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Beverly Chandler

Firm brings institutional approach to ultra-high net worths

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The three founding partners of private investment office Capital Generation Partners emerged from a family office, based in Switzerland in 2003. 

Managing partner Khaled Said and founding partner Charlotte Thorne explain that while they worked within the family office, representing a family on the buy side, they realised that there was a gap in the market for a firm that provided institutional quality advice to ultra-high net worth families.
 
Their firm launched in 2007, and now has USD2 billion under advice. Thorne says: “We felt that large families fall between two stools of being managed by the private client end of a bank and receiving a retail-plus type of service. I had assumed that a billion dollar plus family would be given an institutional level service in terms of what they were being provided with and that was not the case.”
 
They spotted the gap in the market but didn’t predict what was to come a couple of years later in the form of the global financial crisis. However, they spent those years of uncertainty battening down the hatches and building their infrastructure.
 
Said says: “We were a young firm and had one or two core clients who were loyal so we could take the time to build out our infrastructure without an aggressive growth plan.  We now have this institutional platform, robust processes and a team that matches that offering.”
 
The firm’s offering is based on funds because the firm wants to outsource expertise and internally there are no pooled products, each client gets a bespoke portfolio. Fees are charged on an assets-under-management basis point basis, not typically involving performance fees.
 
Thorne says: “We constructed a model where our minimum ticket size is USD50 million and we invest across all assets classes. We don’t have a chief investment officer model – there is not one person who sits on a cloud and pronounces – we have gone down a strict process driven route.”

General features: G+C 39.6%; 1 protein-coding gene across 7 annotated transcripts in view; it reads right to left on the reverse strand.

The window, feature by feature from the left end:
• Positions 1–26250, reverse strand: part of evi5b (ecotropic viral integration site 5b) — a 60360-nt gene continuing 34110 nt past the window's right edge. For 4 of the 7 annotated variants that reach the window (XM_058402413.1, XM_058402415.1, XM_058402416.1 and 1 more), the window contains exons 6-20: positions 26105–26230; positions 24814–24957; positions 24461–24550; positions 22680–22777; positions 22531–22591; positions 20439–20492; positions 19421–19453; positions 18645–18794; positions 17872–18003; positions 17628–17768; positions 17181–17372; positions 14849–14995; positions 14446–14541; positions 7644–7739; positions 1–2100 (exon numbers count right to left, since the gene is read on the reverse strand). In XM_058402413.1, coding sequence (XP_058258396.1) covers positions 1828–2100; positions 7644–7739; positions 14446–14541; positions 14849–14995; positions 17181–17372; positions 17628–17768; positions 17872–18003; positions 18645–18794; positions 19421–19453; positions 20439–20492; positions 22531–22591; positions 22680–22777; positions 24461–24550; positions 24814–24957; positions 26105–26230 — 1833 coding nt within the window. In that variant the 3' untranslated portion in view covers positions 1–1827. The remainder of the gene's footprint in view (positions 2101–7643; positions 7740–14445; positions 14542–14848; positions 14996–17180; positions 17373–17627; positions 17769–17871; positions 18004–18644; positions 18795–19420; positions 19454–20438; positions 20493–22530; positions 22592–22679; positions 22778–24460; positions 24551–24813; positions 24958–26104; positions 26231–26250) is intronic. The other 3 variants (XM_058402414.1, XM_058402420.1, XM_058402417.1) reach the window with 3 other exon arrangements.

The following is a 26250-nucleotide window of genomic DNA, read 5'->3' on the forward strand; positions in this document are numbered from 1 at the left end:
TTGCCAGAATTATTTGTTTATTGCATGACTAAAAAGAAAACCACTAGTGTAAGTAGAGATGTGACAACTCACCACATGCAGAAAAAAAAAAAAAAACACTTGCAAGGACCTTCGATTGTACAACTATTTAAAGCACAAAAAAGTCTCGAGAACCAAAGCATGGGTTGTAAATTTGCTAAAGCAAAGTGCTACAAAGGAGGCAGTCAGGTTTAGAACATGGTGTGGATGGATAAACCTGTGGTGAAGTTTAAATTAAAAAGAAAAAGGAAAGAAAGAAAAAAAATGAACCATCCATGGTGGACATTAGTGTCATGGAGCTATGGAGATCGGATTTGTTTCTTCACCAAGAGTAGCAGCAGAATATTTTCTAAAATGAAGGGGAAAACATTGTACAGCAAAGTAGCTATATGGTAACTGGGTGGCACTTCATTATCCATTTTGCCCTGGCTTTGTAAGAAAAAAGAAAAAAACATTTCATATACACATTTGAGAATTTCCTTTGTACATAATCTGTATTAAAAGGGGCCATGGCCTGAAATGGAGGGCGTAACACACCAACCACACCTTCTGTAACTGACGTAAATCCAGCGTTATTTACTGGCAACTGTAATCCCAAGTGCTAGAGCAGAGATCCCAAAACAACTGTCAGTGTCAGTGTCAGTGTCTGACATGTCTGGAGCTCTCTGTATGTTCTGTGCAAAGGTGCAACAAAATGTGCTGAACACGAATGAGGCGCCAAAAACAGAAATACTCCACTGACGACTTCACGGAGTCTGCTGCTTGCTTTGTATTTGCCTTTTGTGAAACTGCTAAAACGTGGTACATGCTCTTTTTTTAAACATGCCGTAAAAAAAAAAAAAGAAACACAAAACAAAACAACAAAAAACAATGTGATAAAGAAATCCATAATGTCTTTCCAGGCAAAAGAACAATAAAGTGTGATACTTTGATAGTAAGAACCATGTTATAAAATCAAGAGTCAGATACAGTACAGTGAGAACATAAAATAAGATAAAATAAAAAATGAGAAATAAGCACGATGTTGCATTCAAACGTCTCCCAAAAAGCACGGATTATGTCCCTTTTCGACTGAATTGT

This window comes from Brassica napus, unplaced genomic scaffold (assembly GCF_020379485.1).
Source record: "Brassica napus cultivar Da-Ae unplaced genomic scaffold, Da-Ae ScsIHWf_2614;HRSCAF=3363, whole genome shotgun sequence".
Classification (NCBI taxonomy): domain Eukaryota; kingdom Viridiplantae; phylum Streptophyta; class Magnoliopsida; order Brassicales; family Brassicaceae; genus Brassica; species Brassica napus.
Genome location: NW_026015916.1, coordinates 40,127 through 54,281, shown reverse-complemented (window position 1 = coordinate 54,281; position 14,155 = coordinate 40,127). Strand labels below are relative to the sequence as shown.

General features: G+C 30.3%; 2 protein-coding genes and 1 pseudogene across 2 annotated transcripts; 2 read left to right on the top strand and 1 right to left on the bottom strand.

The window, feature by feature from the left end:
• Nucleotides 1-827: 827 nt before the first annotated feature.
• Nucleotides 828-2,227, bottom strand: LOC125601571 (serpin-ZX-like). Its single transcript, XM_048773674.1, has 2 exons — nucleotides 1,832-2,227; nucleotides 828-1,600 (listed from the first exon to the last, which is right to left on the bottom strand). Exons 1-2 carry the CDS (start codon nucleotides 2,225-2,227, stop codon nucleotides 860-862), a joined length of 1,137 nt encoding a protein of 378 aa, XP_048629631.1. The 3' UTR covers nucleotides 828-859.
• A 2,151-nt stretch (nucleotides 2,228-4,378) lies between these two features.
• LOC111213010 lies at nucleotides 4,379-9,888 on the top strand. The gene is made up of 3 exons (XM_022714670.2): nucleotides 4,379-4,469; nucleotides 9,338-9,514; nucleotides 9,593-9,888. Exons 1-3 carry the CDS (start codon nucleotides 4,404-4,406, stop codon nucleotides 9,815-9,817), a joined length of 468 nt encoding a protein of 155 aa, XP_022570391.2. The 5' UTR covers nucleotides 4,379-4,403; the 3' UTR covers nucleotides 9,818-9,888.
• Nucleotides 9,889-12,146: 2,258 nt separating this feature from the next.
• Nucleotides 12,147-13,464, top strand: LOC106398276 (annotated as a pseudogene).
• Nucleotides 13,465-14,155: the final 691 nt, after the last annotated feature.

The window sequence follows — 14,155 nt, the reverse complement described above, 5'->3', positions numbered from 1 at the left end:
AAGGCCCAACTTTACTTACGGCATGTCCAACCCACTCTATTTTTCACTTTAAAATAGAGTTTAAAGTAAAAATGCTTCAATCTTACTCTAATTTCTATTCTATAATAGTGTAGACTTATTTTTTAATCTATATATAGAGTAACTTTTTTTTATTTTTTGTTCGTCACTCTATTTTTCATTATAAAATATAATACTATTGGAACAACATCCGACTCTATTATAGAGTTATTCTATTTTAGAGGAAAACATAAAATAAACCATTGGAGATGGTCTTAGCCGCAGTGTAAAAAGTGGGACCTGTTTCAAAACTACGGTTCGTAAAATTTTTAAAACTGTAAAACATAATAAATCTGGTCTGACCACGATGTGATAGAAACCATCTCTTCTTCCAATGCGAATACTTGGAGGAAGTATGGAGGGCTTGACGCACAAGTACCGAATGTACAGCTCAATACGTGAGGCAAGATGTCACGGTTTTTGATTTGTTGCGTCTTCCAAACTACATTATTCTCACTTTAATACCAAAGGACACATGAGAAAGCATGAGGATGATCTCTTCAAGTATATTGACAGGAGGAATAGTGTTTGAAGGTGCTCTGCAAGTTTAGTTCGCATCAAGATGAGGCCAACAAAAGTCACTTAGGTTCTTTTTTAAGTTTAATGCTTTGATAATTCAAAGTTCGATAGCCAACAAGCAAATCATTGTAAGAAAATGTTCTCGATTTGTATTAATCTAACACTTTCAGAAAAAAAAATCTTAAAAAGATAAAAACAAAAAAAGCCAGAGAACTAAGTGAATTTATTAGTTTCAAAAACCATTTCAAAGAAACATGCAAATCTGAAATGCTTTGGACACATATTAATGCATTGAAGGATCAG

Because of the model, Thorne says the origination team is able to go out globally looking for investment ideas and is free to focus on the managers.  
 
“All our clients are sophisticated investors so in theory they can invest in anything and everything” Thorne says.
 
Said adds: “We try to diversify across different assets classes and use our own classification system, called First Principles Diversification, to classify cash, bond and equity like strategies across the liquidity profile.. We aim to produce properly diversified portfolios but we take care not to overdiversify as we do not want to end up with portfolios which merely track markets”
 
In terms of performance, Said says that in consultation with the clients the firm knows where the upper return limits of their financial investments lie. “We are risk neutral but ultimately the clients build a strategy for their money and for what it is supposed to be used for and then an investment return is part of that strategy.”
 
The firm aims for a real return of 4-5 per cent for its ten clients, who have typical mandates of between USD100 and 200 million.
 
“We have very grown up conversations with our clients and spend a lot of time with intermediaries such as trustees and administrative representatives who provide a useful angle for us because they understand their clients and their clients’ needs” says Said.
 
Thorne agrees: “Often their lawyer or accountant has created all their structuring and our role is to make that structuring investable and make them look good. We like to work with them.”
 
In terms of the recent patch of volatility, Said says that while first and foremost they try to encourage their clients to be long term investors, so comfortable with volatility and price fluctuations, people want to know that they have done better than if they had gone for a passive approach to investment portfolios.
 
“Our clients’ portfolios have performed really well, in fact, because as equity markets were going up in value, we took the opinion that valuations were getting ahead of themselves and advised a strategy of selling some of the equities in February, March, April and May and going into cash and buying options on equities. It worked.”

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